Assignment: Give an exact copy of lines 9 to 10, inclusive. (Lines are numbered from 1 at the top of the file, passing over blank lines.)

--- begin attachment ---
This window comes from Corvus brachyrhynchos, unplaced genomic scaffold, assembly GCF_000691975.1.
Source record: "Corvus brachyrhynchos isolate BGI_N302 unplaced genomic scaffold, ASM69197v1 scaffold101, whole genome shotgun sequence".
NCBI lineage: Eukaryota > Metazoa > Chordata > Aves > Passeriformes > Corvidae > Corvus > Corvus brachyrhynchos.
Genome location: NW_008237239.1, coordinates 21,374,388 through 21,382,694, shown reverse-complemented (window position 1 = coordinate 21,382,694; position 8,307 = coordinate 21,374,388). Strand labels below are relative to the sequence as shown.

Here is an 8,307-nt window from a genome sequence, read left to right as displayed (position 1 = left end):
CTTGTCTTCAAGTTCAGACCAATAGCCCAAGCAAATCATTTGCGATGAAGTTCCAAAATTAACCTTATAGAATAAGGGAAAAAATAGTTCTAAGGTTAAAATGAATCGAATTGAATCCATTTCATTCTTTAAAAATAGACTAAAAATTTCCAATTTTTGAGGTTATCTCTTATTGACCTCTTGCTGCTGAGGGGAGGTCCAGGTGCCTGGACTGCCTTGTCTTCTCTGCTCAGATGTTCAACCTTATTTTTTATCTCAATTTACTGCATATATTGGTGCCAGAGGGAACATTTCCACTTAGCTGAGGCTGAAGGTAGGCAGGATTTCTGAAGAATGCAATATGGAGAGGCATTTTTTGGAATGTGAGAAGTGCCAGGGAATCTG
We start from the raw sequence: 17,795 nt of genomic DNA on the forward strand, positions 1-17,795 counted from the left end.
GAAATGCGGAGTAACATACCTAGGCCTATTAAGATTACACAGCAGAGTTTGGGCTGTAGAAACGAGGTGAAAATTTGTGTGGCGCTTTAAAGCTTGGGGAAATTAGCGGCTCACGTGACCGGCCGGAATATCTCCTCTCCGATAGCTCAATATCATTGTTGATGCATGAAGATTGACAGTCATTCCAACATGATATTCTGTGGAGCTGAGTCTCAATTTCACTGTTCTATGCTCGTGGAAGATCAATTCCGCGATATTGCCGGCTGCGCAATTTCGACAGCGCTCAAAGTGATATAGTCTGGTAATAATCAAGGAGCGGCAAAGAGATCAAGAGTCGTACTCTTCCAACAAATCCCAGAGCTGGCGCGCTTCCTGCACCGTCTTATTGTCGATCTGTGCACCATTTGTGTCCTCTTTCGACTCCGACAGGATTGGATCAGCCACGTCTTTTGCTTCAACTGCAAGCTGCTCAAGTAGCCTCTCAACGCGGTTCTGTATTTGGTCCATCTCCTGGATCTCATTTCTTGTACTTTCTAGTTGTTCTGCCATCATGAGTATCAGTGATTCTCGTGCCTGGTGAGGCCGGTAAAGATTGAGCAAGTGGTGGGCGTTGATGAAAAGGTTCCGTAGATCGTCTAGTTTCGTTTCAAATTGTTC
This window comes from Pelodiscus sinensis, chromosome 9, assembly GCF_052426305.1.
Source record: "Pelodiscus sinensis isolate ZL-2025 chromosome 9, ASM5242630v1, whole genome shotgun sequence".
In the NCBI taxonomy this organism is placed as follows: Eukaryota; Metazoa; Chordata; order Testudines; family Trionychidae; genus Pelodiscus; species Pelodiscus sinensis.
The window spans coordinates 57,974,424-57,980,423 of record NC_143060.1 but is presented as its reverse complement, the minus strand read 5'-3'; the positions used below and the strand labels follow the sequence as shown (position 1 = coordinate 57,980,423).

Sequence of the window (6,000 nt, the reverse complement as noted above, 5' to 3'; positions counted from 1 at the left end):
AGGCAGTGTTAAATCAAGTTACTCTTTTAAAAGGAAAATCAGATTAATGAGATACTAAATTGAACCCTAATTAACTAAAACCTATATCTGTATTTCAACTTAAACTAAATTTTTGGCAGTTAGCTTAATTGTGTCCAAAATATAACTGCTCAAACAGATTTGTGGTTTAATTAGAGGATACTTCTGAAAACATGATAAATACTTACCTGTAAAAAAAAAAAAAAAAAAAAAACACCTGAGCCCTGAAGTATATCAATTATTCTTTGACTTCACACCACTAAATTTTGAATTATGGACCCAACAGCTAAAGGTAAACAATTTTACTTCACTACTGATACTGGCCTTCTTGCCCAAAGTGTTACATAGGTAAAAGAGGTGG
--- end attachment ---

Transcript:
This window comes from Pelodiscus sinensis, chromosome 9, assembly GCF_052426305.1.
Source record: "Pelodiscus sinensis isolate ZL-2025 chromosome 9, ASM5242630v1, whole genome shotgun sequence".